So began the main event in the murder trial of Krystal Voss -- the much-anticipated moment when the accused took the stand to tell her own story.
Wearing a lavender blouse and khaki pants, her hair pulled primly back, Voss looked nothing like the sexpot-seductress-femme fatale portrayed by the prosecution. She looked more like a nerdish Adams State student who'd wandered into the wrong room at the Alamosa County Courthouse. But then, little about the Voss case was quite as advertised.
Her lawyer, Ernest Marquez, got her settled in with a few simple questions: age, height, education, profession. Voss answered: Thirty. Five-four. Various diplomas from Boulder's School of Natural Medicine. Naturopath. "I'm essentially a glorified nutritionist," she explained.
"Did you have a son?" Marquez asked.
"I did," Voss said. "Kyran Leigh Gaston-Voss."
"How old was he?"
"About eighteen months."
"Was he a big baby?"
"Oh, yes," Voss said, laughing.
Marquez showed the jury a brief clip from a home video taken two years ago. Kyran, a chubby, fair-haired toddler, strutted his stuff across the screen. For a moment he seemed alive again, as if none of this had ever happened. As if Kyran hadn't been savagely attacked a few weeks after the video was taken, left sightless and badly brain-damaged, in a vegetative state from which he never recovered; as if Krystal Voss, doting mom and glorified nutritionist, wasn't on trial for killing Kyran.
Over the next hour, Voss would do her best to convince the jury that she did not, could not, have harmed her son. She would try to show the jurors how an innocent person can make seemingly damning statements. She would try to make them understand what it was like to be Krystal Voss, to lose your child in such a brutal way -- and then be blamed for his death.
It was a risky step to take on this, the sixth and final day of her trial. But it had come to this because Voss has always insisted on her innocence. As a rule, guilty people don't testify at their own murder trials. Guilty people don't tell their stories; they let their lawyers do that. Her trip to the stand may have been an act of desperation or one of supreme confidence, but Voss wouldn't have it any other way.
Maybe she didn't understand the way these things are supposed to work. She gave a lengthy interview to Westword about her case long before it went to trial ("The Death of Innocence," July 31, 2003), prompting a blustery request for a gag order from prosecutors. She sent e-mail updates to her supporters blasting a sheriff's investigator and the state's chief witness against her. And she turned down a plea-bargain offer from the district attorney that could have resulted in a prison term of less than five years.
"I am pissed off at the DA and Alamosa County for refusing to do a thorough investigation," Voss wrote supporters late last year. "This is WAR! My baby died and they let the killer go free, I am ready to push them as far as possible! I have a right to a jury trial, and I will get my day in court to show the world who I really am...I have no fear because a really powerful angel boy is helping on the other side."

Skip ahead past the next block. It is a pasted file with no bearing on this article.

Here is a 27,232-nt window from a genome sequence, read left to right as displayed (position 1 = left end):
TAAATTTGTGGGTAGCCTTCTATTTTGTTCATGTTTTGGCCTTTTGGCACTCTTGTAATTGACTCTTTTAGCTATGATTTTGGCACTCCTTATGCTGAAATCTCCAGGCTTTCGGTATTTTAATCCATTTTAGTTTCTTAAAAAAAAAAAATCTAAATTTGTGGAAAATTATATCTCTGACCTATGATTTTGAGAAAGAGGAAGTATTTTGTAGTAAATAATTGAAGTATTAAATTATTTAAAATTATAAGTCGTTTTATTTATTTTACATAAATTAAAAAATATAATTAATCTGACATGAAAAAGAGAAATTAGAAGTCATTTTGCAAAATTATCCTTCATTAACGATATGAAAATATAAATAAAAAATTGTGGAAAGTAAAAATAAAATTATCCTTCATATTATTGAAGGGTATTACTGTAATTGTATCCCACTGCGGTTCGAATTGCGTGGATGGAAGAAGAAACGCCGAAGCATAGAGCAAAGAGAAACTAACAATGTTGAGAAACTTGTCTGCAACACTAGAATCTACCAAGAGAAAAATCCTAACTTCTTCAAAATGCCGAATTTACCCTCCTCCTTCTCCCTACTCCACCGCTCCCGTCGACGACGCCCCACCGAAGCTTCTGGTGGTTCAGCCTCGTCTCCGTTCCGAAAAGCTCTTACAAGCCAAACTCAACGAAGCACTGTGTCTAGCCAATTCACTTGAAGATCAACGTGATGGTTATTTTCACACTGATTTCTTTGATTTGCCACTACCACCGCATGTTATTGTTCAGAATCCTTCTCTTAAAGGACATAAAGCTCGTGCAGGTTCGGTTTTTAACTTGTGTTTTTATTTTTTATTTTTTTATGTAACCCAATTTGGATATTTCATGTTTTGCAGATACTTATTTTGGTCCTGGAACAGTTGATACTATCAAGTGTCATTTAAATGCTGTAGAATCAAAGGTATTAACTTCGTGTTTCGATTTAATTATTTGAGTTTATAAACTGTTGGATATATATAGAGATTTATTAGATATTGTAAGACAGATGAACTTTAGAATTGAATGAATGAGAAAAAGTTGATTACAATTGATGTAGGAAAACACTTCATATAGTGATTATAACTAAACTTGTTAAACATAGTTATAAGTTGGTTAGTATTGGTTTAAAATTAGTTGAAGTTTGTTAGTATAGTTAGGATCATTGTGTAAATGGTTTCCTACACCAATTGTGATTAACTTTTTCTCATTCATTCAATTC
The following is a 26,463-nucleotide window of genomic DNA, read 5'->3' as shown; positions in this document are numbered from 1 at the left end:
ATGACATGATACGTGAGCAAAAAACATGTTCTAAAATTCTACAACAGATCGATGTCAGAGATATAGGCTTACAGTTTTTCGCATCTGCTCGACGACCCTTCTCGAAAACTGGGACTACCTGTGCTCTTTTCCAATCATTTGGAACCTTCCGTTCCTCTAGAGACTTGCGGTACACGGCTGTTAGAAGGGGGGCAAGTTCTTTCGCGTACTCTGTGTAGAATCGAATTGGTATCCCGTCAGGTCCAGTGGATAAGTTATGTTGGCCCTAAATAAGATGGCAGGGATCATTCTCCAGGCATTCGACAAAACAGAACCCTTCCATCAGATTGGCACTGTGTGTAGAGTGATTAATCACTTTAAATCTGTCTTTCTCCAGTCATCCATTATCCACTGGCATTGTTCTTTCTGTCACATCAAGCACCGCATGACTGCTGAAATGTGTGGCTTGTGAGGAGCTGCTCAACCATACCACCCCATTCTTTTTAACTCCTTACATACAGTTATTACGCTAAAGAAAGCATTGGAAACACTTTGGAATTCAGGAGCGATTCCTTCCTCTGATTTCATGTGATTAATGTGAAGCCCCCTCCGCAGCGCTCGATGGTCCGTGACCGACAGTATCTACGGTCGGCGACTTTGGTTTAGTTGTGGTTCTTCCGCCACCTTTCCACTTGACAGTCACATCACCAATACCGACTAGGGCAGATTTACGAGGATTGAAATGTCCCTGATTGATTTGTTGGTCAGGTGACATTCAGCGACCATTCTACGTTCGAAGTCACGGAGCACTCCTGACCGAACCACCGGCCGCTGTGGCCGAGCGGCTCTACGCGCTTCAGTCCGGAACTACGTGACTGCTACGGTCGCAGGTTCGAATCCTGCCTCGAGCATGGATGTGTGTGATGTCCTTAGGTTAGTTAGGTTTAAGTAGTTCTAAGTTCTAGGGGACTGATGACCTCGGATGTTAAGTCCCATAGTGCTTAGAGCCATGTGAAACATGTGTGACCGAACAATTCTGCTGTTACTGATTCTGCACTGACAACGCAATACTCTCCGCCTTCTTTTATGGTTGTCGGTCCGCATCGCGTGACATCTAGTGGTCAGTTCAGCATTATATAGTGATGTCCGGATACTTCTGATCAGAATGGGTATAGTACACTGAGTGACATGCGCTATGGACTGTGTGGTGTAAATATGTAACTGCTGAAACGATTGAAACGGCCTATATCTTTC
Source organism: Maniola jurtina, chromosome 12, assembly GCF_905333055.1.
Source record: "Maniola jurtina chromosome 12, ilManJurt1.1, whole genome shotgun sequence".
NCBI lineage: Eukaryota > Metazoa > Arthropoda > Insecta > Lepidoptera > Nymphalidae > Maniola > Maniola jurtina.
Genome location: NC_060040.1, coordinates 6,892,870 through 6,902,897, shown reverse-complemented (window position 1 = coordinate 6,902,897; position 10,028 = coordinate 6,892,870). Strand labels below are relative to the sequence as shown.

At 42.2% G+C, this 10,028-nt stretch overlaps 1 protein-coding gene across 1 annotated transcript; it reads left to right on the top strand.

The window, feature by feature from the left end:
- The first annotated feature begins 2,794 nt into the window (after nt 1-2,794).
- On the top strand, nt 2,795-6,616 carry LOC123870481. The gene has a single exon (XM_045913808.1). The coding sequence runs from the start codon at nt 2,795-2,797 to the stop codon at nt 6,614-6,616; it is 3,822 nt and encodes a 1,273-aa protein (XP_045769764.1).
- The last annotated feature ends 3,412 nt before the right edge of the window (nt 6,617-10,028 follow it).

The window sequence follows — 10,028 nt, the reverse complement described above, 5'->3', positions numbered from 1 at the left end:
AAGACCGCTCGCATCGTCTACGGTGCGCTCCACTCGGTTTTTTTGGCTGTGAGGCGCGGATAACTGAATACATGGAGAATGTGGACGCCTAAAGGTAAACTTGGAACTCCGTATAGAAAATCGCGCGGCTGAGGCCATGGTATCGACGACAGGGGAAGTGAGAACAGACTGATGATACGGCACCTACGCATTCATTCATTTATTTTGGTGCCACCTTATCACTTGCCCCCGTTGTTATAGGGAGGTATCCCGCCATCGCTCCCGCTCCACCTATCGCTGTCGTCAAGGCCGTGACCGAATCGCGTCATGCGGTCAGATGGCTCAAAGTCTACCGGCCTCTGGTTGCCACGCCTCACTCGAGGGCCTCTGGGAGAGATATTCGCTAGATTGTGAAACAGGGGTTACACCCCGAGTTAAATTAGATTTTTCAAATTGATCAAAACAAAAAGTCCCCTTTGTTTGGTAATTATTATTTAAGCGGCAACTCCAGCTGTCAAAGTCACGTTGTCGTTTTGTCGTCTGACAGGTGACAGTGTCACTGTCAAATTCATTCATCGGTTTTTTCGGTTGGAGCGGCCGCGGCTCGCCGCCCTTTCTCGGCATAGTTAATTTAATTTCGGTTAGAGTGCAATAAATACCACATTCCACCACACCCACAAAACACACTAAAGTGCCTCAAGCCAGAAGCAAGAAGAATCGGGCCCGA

As a rule, guilty people don't reject plea offers. Guilty people facing a life sentence don't balk at five years. They take the deal, unless they're guilty and deranged.
But the Voss case was the exception to many rules, from its strange beginnings to its stunning verdict two weeks ago. It grew and metastasized according to its own crazy logic, aided and abetted by sloppy police work and shifting witness accounts. In its topsy-turvy, counterintuitive world, the suspect who changed stories the most was deemed the most credible. When the official theory of how Voss injured her son was found to be medically unsound, it was quickly supplemented with an alternate theory for which there was no evidence at all. Yet Voss still expected to prevail, with an angel boy at her side.
When the video clip of Kyran ended, Marquez resumed the examination of his client. Her day in court had arrived.
"Okay," Marquez said. "Tell us, in your own words, what happened on January 31, 2003."
Back on January 31, 2003, it seemed obvious who had hurt Kyran. At least half a dozen witnesses could testify that someone admitted to injuring the boy that day, and it wasn't Krystal Voss.
Voss carried Kyran into an Alamosa emergency room around 2:30 that afternoon. The boy was limp in her arms, one eye dilated. Beside her was a man named Patrick Ramirez III, a 33-year-old friend from Denver.
Ramirez had arrived around noon at the double-wide trailer that Voss and her husband, Damien Gaston, rented on the outskirts of town. Voss had left Ramirez with Kyran while she went to her job at a local health-food store. She'd been at work only a few minutes, though, when Ramirez phoned and told her to come home, that something was wrong with Kyran.
Ramirez told the doctors that he'd been playing outside with Kyran. The boy had fallen off his shoulders and hit his head. So Ramirez had taken him inside, where Kyran became dizzy, unable to stand, and then passed out. He told the story over and over the next few days while apologizing tearfully -- to Voss, to her husband, to Kyran's grandparents.
He also told the story to Alamosa County Sheriff's Office investigator Harry Alejo. Ramirez had left the hospital by the time Alejo got there that afternoon; in fact, he was already headed back to Denver, by a back route he didn't usually take. Alejo reached him on Voss's cell phone. According to his report, Ramirez was "yelling and excited, and at times crying, telling me he is not sure where he is or what is going to happen to him." Alejo persuaded him to turn around and come back for an interview.
That evening, Ramirez gave Alejo an incredibly detailed account of Kyran's fall. He also said that the child had hit his head several more times as Ramirez, frantically trying to revive the boy, ended up shaking him, slapping him and dropping him in the bathtub. In a second interview two days later, Ramirez added other details, including an admission that he'd smoked a little marijuana earlier that day. At the end of that interview, Alejo arrested Ramirez on suspicion of child abuse.